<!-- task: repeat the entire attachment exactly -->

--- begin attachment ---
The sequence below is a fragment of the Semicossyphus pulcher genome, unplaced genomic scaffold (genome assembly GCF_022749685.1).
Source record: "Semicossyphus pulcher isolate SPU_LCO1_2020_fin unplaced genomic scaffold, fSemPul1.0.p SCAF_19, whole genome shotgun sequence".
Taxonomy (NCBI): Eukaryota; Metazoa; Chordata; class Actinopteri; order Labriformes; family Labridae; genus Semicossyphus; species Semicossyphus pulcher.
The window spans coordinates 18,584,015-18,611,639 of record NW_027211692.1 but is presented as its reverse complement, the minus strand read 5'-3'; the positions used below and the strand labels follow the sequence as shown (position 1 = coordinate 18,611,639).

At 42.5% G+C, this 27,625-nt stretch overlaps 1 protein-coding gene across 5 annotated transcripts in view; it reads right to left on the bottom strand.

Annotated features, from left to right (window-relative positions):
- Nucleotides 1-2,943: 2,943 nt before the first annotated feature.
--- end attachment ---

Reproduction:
The sequence below is a fragment of the Semicossyphus pulcher genome, unplaced genomic scaffold (genome assembly GCF_022749685.1).
Source record: "Semicossyphus pulcher isolate SPU_LCO1_2020_fin unplaced genomic scaffold, fSemPul1.0.p SCAF_19, whole genome shotgun sequence".
Taxonomy (NCBI): Eukaryota; Metazoa; Chordata; class Actinopteri; order Labriformes; family Labridae; genus Semicossyphus; species Semicossyphus pulcher.
The window spans coordinates 18,584,015-18,611,639 of record NW_027211692.1 but is presented as its reverse complement, the minus strand read 5'-3'; the positions used below and the strand labels follow the sequence as shown (position 1 = coordinate 18,611,639).

At 42.5% G+C, this 27,625-nt stretch overlaps 1 protein-coding gene across 5 annotated transcripts in view; it reads right to left on the bottom strand.

Annotated features, from left to right (window-relative positions):
- Nucleotides 1-2,943: 2,943 nt before the first annotated feature.